Hey Sverige! Northumberland Uplands group visits rural projects in Småland
The Revd Canon Dr Dagmar Winter, Rural Officer for the Newcastle Diocese, writes:
Two full and richly varied Indian summer days greeted the Northumberland Uplands LEADER* Local Action Group (NULAG) on their visit to their partner organisation LEADER Linné in southern Sweden. Staying in a youth hostel on the shores of a lake in Växjö, the aim of the trip was to learn and share experiences from projects supported by the Swedish LEADER group and to extend further some transnational joint projects.
On Day One I joined the subgroup that looked at Linné's social and village development programme. We visited "Integration Rydaholm", a state funded adult school in Värnaholm and met Salaam from Iraq, Jennifer from Ghana, Mohammed from Somalia and Nick from the Netherlands who were all immigrants to Sweden and on language courses. In addition, Linné had funded an integration programme which brought various partner organisations together, including the Lutheran Church of Sweden, in order to bring immigrants and Swedish families together for activities and growing friendships. It is a very important initiative in this particular part of Sweden where 20% of the population are immigrants due to the high number of jobs in the area and very little unemployment – maybe limited similarities with the North East then, but very encouraging to see the successful efforts of welcome and integration.
In Lagan there was a project which immediately reminded of Core Furniture Recycling in Hexham: selling second hand furniture and staffing the shop with people who are often marginalised in the labour market. "Slussen i Lagan" (pictured right), run by a free church, is about bridging the gap and helping long-term unemployed people and those with mental health problems. They volunteer in a very large second-hand shop and raise their sights to what they can do rather than what they can't. Half of the profits are re-invested locally and half supports the church's charitable projects in Eastern Europe (Moldovia, Rumania, Ukraine etc). As a result, as the project manager explained, the volunteers find themselves transformed from depressed little elephants to large trunk-up elephants (see picture) and find their way back into the regular labour market.
In the afternoon, we drove to Agunnaryd, the birthplace of IKEA's founder Ingvar Kamprad (fondly referred to as "IK"). In the late 1980s, the village in the middle of a forest was facing the all too well-known rural problems of decline and when the village shop was about to die, the villagers took action. With IK's help who offered half the funding if they found the other half, they have since then built a new shop with a petrol station, started glass recycling (back when everyone else thought that was a cazy idea!), bought canoes which are rented out to tourists, developed a tourist package for canoeists, created a fishing association, added a café to the shop to reinvigorate community life, made a charcoal kiln centre and festival, built affordable homes, organised a cooperative nursery, produced a local free magazine etc etc. Some parallels to LEADER-aided Humshaugh Community Shop are obvious and we plan to get the two to talk to each other and share ideas.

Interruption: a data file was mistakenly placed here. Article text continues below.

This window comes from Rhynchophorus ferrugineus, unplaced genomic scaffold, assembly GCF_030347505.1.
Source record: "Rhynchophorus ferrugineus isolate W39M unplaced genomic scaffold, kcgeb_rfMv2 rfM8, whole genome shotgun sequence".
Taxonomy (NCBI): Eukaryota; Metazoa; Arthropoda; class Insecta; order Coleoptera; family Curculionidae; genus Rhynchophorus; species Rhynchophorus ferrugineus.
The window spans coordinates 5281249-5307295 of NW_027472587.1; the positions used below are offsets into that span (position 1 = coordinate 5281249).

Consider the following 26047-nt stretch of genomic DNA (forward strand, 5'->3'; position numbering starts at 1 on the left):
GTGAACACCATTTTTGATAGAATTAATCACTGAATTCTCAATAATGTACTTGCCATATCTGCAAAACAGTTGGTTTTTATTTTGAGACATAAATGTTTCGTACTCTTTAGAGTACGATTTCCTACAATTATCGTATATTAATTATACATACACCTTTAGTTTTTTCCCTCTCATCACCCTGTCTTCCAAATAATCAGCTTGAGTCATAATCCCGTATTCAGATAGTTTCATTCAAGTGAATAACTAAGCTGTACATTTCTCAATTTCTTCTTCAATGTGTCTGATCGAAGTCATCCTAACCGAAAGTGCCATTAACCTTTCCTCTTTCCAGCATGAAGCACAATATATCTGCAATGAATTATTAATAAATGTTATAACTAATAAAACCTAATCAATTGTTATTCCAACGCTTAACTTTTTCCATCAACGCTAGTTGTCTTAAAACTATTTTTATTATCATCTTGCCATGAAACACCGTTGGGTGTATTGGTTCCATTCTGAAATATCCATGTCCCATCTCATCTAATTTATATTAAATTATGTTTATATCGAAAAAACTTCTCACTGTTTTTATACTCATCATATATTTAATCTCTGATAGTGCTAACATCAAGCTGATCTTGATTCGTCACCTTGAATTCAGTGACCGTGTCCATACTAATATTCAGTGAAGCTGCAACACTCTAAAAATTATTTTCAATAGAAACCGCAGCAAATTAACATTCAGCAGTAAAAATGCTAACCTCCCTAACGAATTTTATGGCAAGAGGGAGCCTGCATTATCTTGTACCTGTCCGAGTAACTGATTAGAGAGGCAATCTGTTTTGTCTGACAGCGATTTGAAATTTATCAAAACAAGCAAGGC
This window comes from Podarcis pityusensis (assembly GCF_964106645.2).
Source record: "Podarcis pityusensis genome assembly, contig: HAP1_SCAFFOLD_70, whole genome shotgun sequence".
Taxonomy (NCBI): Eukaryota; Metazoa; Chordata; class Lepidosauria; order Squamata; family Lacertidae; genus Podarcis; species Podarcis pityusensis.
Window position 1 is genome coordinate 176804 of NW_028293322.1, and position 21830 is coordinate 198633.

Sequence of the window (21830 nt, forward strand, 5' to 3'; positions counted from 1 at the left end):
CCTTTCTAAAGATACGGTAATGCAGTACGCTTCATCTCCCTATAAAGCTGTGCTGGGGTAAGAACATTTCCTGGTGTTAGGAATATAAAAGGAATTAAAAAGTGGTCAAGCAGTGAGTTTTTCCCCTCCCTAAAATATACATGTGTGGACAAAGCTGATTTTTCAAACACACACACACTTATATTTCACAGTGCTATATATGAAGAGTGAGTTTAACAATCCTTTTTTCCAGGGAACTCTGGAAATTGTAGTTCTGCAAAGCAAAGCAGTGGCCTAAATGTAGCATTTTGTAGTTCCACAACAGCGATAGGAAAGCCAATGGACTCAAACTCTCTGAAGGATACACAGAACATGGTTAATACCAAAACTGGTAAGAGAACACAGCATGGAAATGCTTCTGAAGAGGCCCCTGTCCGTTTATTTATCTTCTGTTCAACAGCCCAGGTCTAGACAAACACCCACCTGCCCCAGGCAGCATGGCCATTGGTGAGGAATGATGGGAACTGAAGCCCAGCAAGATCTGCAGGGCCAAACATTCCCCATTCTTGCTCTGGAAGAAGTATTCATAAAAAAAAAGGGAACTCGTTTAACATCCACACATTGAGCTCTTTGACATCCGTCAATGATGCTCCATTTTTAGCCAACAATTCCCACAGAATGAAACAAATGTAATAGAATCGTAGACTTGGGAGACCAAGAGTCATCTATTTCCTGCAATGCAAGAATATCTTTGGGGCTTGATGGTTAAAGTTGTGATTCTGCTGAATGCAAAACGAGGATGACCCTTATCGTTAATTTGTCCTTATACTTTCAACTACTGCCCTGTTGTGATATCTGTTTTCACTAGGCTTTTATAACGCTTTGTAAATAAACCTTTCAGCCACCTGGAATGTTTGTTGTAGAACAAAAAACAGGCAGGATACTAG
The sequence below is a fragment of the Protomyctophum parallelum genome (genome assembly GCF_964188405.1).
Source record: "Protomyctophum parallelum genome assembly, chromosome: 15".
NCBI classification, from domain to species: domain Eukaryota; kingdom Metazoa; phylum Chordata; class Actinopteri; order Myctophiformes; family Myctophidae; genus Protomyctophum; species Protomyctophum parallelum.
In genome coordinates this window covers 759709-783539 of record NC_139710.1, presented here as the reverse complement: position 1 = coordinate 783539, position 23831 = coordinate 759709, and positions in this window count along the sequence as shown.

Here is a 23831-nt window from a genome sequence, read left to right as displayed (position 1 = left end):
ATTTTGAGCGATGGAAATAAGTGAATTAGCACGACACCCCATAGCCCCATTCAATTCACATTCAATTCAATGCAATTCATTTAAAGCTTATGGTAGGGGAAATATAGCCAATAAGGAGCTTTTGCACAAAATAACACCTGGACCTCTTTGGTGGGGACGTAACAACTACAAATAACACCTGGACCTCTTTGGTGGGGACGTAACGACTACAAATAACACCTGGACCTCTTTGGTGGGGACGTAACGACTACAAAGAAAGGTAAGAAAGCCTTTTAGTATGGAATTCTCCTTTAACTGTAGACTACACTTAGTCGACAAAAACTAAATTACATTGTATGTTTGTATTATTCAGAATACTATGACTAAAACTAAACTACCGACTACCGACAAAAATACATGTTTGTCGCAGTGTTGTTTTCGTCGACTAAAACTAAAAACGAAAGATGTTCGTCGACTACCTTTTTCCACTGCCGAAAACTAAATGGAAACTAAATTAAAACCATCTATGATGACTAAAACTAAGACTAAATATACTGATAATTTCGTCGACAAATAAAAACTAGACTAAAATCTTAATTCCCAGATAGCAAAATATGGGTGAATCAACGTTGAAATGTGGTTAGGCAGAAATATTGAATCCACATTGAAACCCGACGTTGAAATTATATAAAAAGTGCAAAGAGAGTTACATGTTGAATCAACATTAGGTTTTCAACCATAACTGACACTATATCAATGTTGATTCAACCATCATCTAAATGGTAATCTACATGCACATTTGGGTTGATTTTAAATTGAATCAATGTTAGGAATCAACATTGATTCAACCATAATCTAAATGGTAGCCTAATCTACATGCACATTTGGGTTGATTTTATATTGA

Day Two saw a visit to Nydala Abbey (pictured top), a Cistercian foundation with ruins on the grounds of a now Lutheran church. A group of volunteers are recreating the monastery kitchen garden and a school improvement officer from the council is organising children's heritage days, using latest digital technology in conjunction with Jönköping University (3D printing and interactive apps). From my point of view it was disappointing to hear from the school improvement officer that the church was not interested to be involved.
The last part of the visit included a visit to Caroline Johansson's studio in Tuddabo who has cooperated extensively with the Northumbrian basketry group.
To round off, the Swedish and Northumberland LEADER group then had a good discussion on our current and future joint work. We are running a youth exchange programme, "giving young people in the Northumberland Uplands exciting opportunities to develop their skills and encourage their aspirations", as youth engagement officer Jen Hewitson says. For a fortnight, Swedish and Northumbrian young people will be in host families and on work placements in the other country over the next 12 months. We are also exploring joint learning on promoting fishing in our respective areas. There are differences in the ways the markets are developed and Northumberland can learn from some of the networks of accommodation created in Småland.
It was a packed and inspiring visit. And the hospitality was fabulous, from elk stew in a wonderful old Swedish country house to crayfish and Småland cheese cake (recommended!) in a fantastic village hall on an island. The thought crossed our minds that we have something to live up to when the Swedish group visits here!
* LEADER is an acronym for a European rural development programme that works bottom up with local people.
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